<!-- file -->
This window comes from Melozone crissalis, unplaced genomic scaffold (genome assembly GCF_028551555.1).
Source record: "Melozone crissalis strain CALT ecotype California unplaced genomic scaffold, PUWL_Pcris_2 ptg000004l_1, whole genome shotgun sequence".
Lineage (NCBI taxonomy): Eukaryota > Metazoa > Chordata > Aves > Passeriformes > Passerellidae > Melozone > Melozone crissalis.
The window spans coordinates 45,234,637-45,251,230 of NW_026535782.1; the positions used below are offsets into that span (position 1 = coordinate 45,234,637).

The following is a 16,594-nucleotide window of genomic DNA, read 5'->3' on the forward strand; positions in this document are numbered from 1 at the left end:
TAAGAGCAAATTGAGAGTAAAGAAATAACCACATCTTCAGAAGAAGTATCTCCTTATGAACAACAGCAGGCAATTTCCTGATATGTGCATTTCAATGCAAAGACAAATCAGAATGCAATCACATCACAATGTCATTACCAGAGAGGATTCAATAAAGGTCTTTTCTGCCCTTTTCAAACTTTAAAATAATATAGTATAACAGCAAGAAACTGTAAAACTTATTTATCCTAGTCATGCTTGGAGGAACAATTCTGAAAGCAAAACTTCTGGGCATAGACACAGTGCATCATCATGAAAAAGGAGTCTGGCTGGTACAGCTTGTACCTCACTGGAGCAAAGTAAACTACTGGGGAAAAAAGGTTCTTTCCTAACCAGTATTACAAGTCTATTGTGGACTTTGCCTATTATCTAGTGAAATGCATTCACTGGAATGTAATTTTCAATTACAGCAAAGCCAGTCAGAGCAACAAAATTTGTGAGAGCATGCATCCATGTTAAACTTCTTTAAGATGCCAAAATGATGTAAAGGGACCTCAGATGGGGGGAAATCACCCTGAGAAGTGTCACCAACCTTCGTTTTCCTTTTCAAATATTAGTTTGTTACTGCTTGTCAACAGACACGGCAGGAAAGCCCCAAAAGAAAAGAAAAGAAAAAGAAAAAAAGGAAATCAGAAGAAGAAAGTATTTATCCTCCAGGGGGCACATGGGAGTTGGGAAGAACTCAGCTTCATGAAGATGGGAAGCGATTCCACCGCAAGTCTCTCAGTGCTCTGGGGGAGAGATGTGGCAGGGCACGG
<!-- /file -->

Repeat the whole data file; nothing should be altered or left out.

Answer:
This window comes from Melozone crissalis, unplaced genomic scaffold (genome assembly GCF_028551555.1).
Source record: "Melozone crissalis strain CALT ecotype California unplaced genomic scaffold, PUWL_Pcris_2 ptg000004l_1, whole genome shotgun sequence".
Lineage (NCBI taxonomy): Eukaryota > Metazoa > Chordata > Aves > Passeriformes > Passerellidae > Melozone > Melozone crissalis.
The window spans coordinates 45,234,637-45,251,230 of NW_026535782.1; the positions used below are offsets into that span (position 1 = coordinate 45,234,637).

The following is a 16,594-nucleotide window of genomic DNA, read 5'->3' on the forward strand; positions in this document are numbered from 1 at the left end:
TAAGAGCAAATTGAGAGTAAAGAAATAACCACATCTTCAGAAGAAGTATCTCCTTATGAACAACAGCAGGCAATTTCCTGATATGTGCATTTCAATGCAAAGACAAATCAGAATGCAATCACATCACAATGTCATTACCAGAGAGGATTCAATAAAGGTCTTTTCTGCCCTTTTCAAACTTTAAAATAATATAGTATAACAGCAAGAAACTGTAAAACTTATTTATCCTAGTCATGCTTGGAGGAACAATTCTGAAAGCAAAACTTCTGGGCATAGACACAGTGCATCATCATGAAAAAGGAGTCTGGCTGGTACAGCTTGTACCTCACTGGAGCAAAGTAAACTACTGGGGAAAAAAGGTTCTTTCCTAACCAGTATTACAAGTCTATTGTGGACTTTGCCTATTATCTAGTGAAATGCATTCACTGGAATGTAATTTTCAATTACAGCAAAGCCAGTCAGAGCAACAAAATTTGTGAGAGCATGCATCCATGTTAAACTTCTTTAAGATGCCAAAATGATGTAAAGGGACCTCAGATGGGGGGAAATCACCCTGAGAAGTGTCACCAACCTTCGTTTTCCTTTTCAAATATTAGTTTGTTACTGCTTGTCAACAGACACGGCAGGAAAGCCCCAAAAGAAAAGAAAAGAAAAAGAAAAAAAGGAAATCAGAAGAAGAAAGTATTTATCCTCCAGGGGGCACATGGGAGTTGGGAAGAACTCAGCTTCATGAAGATGGGAAGCGATTCCACCGCAAGTCTCTCAGTGCTCTGGGGGAGAGATGTGGCAGGGCACGG